|Figure 1: The peripheral blood smear of the patient showing marked agglutination (Leishman, ×400)|
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| Discussion|| |
CAD is characterized by the presence of cold active agglutinins IgM directed against “I” antigen in 90% of cases and “I” antigen in 10% of cases. In primary CAD, the etiology is a monoclonal IgMk antibody directed against the “I” antigen. Monoclonal antibodies can also be seen in monoclonal gammopathy of undetermined significance and Waldenstorm macroglobulinemia. In secondary CAD due to Mycoplasma, the culprit is a polyclonal IgM anti “I” antibodies. The underlying reason for the production of anti-I in mycoplasma can be due to the fact that “I” antigen act as receptors for mycoplasma and any modification can elicit an autoantibody response. It can also be attributed to the fact that the “I” like antigen on mycoplasma induces a cross-reacting antibody that causes RBC lysis. In infectious mononucleosis associated CAD polyclonal IgM and IgG directed against both “I” and “I” have been implicated. Despite the presence of cold agglutinins, clinically significant hemolysis is seen in few cases. Anemia in CAD is mild to moderate with chronic extravascular hemolysis by the Kupffer cells in the liver via its C3 receptor which results in phagocytosis of C3b coated RBCs. The remaining IgM coated RBCs fix complements on its surface, but the complement inhibitors CD55 and CD59 inhibit the formation of membrane attack complex, thereby preventing hemolysis. However, with higher titers of IgM, higher thermal amplitude, and in the presence of a pro-inflammatory state there is a more robust complement activation overwhelming the inhibitory effect of CD55 and CD59, resulting in intravascular hemolysis and hemoglobinuria.
The pathogenesis of COVID-19 is characterized by hyperinflammatory state resulting in cytokine storm and procoagulant state. Various autoimmune disorders have been reported as a complications in COVID including autoimmune thrombocytopenia, antiphospholipid syndrome, and Guillain-Barre syndrome. Few case reports of COVID-19-associated CAD have been reported, which includes both cases without significant hemolysis as well as cases with severe hemolysis. Kaur et al. reported two cases of transient cold agglutinins without significant hemolysis. Jensen et al. also reported two cases of CAD in COVID-19 with only minimal hemolysis. However, Zagorski et al. reported a case of COVID-19 associated CAD with massive intravascular hemolysis resulting in hemoglobinuria. The largest series of seven cases of autoimmune hemolytic anemia (AIHA) associated with COVID-19 was reported by Lazarian et al. This study included 3 CAD and 4 warm AIHA developed during the course of COVID-19 infection. This review of the literature suggests a possible association between COVID-19 and CAD. The hyperinflammatory state that is triggered in COVID-19 possibly results in autoimmune dysregulation and production of autoantibodies against the RBC antigens resulting in hemolytic anemia.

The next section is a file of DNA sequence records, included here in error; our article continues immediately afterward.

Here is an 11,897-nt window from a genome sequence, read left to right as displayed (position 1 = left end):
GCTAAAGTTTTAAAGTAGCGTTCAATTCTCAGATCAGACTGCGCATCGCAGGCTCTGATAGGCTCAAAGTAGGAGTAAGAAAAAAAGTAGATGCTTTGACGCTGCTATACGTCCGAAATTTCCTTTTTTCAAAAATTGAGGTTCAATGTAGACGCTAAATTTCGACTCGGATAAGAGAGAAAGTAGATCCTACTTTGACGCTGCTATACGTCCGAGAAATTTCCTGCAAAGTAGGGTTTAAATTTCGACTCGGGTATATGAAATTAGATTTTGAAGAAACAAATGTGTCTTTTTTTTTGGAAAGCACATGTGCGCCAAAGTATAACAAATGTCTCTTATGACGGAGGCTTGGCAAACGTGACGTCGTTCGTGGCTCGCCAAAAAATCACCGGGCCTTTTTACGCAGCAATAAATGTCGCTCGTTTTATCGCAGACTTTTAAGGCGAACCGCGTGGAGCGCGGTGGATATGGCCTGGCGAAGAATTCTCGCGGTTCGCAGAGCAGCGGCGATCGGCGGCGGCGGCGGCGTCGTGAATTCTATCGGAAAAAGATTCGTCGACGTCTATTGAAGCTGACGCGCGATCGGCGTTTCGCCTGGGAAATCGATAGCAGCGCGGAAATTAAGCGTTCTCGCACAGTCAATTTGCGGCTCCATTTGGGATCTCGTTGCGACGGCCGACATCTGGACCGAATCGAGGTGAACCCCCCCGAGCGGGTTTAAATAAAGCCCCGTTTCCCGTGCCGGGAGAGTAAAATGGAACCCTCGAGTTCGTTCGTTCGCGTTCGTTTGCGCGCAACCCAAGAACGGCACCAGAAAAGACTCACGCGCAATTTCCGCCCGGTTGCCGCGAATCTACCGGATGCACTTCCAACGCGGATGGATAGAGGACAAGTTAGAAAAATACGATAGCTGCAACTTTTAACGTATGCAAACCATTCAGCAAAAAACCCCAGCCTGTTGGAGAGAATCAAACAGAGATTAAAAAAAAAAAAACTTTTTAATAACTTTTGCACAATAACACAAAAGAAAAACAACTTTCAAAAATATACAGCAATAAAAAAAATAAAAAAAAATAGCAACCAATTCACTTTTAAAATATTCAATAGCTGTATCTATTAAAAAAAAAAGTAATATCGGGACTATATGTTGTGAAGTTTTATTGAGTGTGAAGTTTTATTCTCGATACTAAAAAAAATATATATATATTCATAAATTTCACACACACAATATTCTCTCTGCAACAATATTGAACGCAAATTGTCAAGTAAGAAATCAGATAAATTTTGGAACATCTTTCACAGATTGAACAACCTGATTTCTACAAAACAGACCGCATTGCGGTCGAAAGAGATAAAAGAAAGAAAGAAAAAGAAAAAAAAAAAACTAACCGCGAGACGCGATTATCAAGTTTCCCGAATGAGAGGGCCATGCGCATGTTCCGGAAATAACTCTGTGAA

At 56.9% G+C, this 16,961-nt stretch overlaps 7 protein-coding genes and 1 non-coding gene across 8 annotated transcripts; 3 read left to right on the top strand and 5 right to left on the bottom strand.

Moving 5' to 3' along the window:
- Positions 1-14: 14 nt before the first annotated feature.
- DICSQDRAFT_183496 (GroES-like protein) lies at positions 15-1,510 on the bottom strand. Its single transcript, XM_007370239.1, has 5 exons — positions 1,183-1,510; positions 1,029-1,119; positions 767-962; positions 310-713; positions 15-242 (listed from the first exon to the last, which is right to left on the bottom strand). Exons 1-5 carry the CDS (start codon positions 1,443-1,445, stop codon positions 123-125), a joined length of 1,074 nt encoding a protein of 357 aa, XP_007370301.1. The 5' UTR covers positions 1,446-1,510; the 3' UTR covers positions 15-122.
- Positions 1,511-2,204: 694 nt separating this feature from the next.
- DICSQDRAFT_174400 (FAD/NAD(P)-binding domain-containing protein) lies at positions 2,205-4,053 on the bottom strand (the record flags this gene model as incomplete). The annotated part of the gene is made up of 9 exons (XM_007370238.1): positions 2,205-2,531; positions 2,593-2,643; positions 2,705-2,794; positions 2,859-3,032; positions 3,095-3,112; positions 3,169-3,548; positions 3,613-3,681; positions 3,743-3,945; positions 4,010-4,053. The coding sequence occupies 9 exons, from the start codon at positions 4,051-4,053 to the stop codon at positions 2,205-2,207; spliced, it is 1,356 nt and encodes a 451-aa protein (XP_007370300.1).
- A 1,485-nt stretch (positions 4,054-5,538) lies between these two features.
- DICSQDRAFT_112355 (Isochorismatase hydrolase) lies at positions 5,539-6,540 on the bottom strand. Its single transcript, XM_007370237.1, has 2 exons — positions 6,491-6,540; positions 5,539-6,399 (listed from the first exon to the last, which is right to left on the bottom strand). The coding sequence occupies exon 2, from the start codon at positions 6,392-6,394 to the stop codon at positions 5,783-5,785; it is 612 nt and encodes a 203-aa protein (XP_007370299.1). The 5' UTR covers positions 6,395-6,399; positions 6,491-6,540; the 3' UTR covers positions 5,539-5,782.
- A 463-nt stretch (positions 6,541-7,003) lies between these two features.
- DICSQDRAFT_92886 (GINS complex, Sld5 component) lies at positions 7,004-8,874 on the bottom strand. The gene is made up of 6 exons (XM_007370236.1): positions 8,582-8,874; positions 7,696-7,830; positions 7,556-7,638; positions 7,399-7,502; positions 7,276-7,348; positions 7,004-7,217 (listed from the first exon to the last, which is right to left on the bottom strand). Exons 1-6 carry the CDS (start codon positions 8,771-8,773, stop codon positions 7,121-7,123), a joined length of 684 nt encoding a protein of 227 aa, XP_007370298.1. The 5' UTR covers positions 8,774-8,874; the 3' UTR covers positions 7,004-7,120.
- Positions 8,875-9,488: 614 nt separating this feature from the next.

The role of drugs in the development of immune hemolytic anemia was also analyzed. This patient has been treated remdesivir and steroids. Remedesivir has been known to cause elevation of liver enzymes, renal injury, hypotension, arrhythmia, and rash. As there is no documented association of remdesivir with immune hemolytic anemia, a possibility of COVID-19 association can be suggested in this patient.
| Conclusion|| |
The present case shows the possible association of COVID-19 with CAD, resulting in massive intravascular hemolysis and an adverse patient outcome. Therefore, in patients presenting with CAD and atypical pneumonia a possibility of COVID-19 should also be excluded.
We would like to thank our laboratory technical staff and nursing staff for their cooperation.
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Conflicts of interest
There are no conflicts of interest.
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[Figure 1], [Figure 2]